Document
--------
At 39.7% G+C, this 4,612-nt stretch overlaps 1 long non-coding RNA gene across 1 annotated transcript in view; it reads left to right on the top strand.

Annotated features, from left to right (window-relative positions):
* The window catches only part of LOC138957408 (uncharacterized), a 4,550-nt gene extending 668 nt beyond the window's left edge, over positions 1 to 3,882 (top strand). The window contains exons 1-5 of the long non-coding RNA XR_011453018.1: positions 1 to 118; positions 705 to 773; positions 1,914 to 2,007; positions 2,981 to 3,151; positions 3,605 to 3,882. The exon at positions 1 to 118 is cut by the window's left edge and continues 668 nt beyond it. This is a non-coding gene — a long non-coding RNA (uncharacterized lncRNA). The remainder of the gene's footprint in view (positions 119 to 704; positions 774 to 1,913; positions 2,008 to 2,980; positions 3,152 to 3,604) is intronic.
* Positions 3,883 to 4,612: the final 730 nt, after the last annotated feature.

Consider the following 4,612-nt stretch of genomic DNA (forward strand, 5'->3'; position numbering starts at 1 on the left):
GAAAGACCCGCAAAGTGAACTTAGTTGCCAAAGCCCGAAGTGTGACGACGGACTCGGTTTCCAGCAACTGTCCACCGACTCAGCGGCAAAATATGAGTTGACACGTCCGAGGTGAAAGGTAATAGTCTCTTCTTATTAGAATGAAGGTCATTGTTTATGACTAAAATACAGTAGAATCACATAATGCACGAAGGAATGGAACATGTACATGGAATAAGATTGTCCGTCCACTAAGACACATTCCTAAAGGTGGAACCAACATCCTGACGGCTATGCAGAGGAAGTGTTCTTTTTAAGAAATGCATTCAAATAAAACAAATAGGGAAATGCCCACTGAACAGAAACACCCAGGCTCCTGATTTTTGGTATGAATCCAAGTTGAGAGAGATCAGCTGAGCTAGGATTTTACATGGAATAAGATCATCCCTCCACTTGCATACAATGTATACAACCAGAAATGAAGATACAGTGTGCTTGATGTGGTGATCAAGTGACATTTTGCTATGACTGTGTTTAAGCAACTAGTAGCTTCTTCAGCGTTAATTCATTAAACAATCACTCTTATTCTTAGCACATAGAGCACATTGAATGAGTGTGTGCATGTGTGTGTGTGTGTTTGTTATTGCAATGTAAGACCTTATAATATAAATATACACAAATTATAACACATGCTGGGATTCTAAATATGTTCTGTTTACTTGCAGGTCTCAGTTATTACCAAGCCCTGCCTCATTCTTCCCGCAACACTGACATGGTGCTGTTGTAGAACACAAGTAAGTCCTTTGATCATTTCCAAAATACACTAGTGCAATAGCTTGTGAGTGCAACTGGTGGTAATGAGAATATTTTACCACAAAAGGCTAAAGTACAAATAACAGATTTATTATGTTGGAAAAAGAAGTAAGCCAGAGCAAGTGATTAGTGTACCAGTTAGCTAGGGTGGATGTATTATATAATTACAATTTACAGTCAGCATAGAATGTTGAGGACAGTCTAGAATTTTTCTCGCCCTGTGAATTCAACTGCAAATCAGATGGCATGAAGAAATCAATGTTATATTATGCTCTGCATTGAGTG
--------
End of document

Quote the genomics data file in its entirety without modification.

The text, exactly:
At 39.7% G+C, this 4,612-nt stretch overlaps 1 long non-coding RNA gene across 1 annotated transcript in view; it reads left to right on the top strand.

Annotated features, from left to right (window-relative positions):
* The window catches only part of LOC138957408 (uncharacterized), a 4,550-nt gene extending 668 nt beyond the window's left edge, over positions 1 to 3,882 (top strand). The window contains exons 1-5 of the long non-coding RNA XR_011453018.1: positions 1 to 118; positions 705 to 773; positions 1,914 to 2,007; positions 2,981 to 3,151; positions 3,605 to 3,882. The exon at positions 1 to 118 is cut by the window's left edge and continues 668 nt beyond it. This is a non-coding gene — a long non-coding RNA (uncharacterized lncRNA). The remainder of the gene's footprint in view (positions 119 to 704; positions 774 to 1,913; positions 2,008 to 2,980; positions 3,152 to 3,604) is intronic.
* Positions 3,883 to 4,612: the final 730 nt, after the last annotated feature.

Consider the following 4,612-nt stretch of genomic DNA (forward strand, 5'->3'; position numbering starts at 1 on the left):
GAAAGACCCGCAAAGTGAACTTAGTTGCCAAAGCCCGAAGTGTGACGACGGACTCGGTTTCCAGCAACTGTCCACCGACTCAGCGGCAAAATATGAGTTGACACGTCCGAGGTGAAAGGTAATAGTCTCTTCTTATTAGAATGAAGGTCATTGTTTATGACTAAAATACAGTAGAATCACATAATGCACGAAGGAATGGAACATGTACATGGAATAAGATTGTCCGTCCACTAAGACACATTCCTAAAGGTGGAACCAACATCCTGACGGCTATGCAGAGGAAGTGTTCTTTTTAAGAAATGCATTCAAATAAAACAAATAGGGAAATGCCCACTGAACAGAAACACCCAGGCTCCTGATTTTTGGTATGAATCCAAGTTGAGAGAGATCAGCTGAGCTAGGATTTTACATGGAATAAGATCATCCCTCCACTTGCATACAATGTATACAACCAGAAATGAAGATACAGTGTGCTTGATGTGGTGATCAAGTGACATTTTGCTATGACTGTGTTTAAGCAACTAGTAGCTTCTTCAGCGTTAATTCATTAAACAATCACTCTTATTCTTAGCACATAGAGCACATTGAATGAGTGTGTGCATGTGTGTGTGTGTGTTTGTTATTGCAATGTAAGACCTTATAATATAAATATACACAAATTATAACACATGCTGGGATTCTAAATATGTTCTGTTTACTTGCAGGTCTCAGTTATTACCAAGCCCTGCCTCATTCTTCCCGCAACACTGACATGGTGCTGTTGTAGAACACAAGTAAGTCCTTTGATCATTTCCAAAATACACTAGTGCAATAGCTTGTGAGTGCAACTGGTGGTAATGAGAATATTTTACCACAAAAGGCTAAAGTACAAATAACAGATTTATTATGTTGGAAAAAGAAGTAAGCCAGAGCAAGTGATTAGTGTACCAGTTAGCTAGGGTGGATGTATTATATAATTACAATTTACAGTCAGCATAGAATGTTGAGGACAGTCTAGAATTTTTCTCGCCCTGTGAATTCAACTGCAAATCAGATGGCATGAAGAAATCAATGTTATATTATGCTCTGCATTGAGTG